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From Paul Fremantle <pzf...@gmail.com>
Subject Re: More on the processor/mediator divide
Date Fri, 06 Jan 2006 10:34:36 GMT
Deepal

+1 to your comment.

In fact that is what we do today - we create a single instance of the tree
and then run all messages through it.

Paul

On 1/6/06, Deepal Jayasinghe <deepalk@gmail.com> wrote:
>
> Hi paul;
>
> +1 for the approach , I added some comment have a look at those
>
> Thanks,
>  Deepal
> ................................................................
> ~Future is Open~
>
> ----- Original Message -----
> *From:* Paul Fremantle <pzfreo@gmail.com>
> *To:* synapse-dev@ws.apache.org
> *Sent:* Friday, January 06, 2006 4:12 PM
> *Subject:* More on the processor/mediator divide
>
> Folks
>
> Yesterday on the chat I gave a quick overview of the idea of removing the
> processor/mediator divide. I don't take credit for this idea. Ant suggested
> it - I think it was on a previous chat. Anyway, at the time I didn't like it
> much. But since then it has slowly wormed its way into my head.
>
> Here is a better description (I hope).
>
> The idea is that for any given message, it goes to a single instance of a
> class that implements the mediator interface. This "master mediator" is
> typically a "tree" node - in other words it has references to other
> mediators which it executes.
>
> How does the tree of mediators get built?
>
> Well the standard way is this: There is an interface xml.MediatorFactory.
> This takes the XML, parses it and creates a Mediator instance. The xml is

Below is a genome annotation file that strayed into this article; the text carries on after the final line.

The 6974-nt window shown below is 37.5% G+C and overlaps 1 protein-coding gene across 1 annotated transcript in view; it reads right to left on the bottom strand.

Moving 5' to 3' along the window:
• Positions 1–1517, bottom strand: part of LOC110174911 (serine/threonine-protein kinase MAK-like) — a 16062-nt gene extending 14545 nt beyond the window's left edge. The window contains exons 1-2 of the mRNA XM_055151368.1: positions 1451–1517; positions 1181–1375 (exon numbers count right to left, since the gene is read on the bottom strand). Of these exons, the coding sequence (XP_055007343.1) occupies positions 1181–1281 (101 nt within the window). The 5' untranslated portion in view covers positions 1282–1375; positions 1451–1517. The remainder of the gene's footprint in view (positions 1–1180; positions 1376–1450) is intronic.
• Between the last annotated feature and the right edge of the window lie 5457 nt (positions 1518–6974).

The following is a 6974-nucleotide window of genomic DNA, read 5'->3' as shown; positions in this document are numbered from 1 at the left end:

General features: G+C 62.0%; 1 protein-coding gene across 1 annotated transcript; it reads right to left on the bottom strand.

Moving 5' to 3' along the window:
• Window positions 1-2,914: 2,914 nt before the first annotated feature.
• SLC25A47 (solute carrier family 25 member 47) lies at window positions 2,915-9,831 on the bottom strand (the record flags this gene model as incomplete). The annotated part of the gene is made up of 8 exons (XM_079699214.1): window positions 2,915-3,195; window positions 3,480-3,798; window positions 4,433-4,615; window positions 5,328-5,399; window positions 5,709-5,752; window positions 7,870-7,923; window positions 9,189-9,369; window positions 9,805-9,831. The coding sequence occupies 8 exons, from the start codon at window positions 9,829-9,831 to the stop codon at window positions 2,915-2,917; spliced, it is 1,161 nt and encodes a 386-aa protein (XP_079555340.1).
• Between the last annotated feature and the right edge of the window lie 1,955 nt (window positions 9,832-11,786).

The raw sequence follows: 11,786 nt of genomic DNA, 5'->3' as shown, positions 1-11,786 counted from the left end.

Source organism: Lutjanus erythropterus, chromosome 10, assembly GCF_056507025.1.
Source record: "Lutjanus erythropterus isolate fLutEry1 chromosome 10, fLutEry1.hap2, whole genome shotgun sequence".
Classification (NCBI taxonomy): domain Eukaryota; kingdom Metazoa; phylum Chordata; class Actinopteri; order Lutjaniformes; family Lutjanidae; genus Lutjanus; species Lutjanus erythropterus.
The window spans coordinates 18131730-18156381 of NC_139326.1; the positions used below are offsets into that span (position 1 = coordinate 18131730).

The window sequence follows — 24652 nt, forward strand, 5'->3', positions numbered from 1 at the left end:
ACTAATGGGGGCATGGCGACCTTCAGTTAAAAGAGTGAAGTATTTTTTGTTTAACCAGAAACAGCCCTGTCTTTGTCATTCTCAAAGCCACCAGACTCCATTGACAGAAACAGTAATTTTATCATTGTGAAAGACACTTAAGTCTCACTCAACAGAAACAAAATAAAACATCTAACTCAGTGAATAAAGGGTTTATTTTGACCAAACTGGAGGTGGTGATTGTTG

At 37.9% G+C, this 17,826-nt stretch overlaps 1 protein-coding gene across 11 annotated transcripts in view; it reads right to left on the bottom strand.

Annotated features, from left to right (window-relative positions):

> just the same as today. The MediatorFactory is pretty much the new name for
> the existing ProcessConfigurator interface.
>
> >>>>>>>>>>>>
> I think its better rather than creating instance for each invocation ,
> cant we create Mediators at the initiation time and reuse them , I think
> mediators are state less , if they want to keep some status they will do
> them via some kind of context.
> >>>>>>>>>>>>>>
>
> Of course another way of creating a tree of mediators is to new up
> different kinds of mediators and then "wire" them together using Java calls.
> Or someone could write a different kind of Factory.
>
> So the basic runtime structure is almost the same as today. The user can
> use <mediator> tags to use their own mediators (API). The extension writer
> can create a new MediatorFactory and Mediator to create a new extension -
> which then appears in the XML file as a new tag. The only difference is that
> the design is simpler, cleaner, lighter. And then the decision about
> processor/mediator is gone.
>
> The only other change is that we need to make sure the SynapseEnvironment
> is always available. So to keep the mediator interface simple, we could add
> a method onto the SynapseMessage interface -
> SynapseMessage.getSynapseEnvironment (). This also means we can ditch the
> EnvironmentAware interface so we also make the API simpler too.
>
> Please take time to think this through... and feel free to ask me
> questions if I haven't explained it clearly.
>
> Whatever we decide - this won't upset the M1 plan.
>
> Paul
>
> --
> Paul Fremantle
> VP/Technology, WSO2 and OASIS WS-RX TC Co-chair
>
> http://bloglines.com/blog/paulfremantle
> paul@wso2.com
>
> "Oxygenating the Web Service Platform", www.wso2.com
>
>


--
Paul Fremantle
VP/Technology, WSO2 and OASIS WS-RX TC Co-chair

http://bloglines.com/blog/paulfremantle
paul@wso2.com

"Oxygenating the Web Service Platform", www.wso2.com

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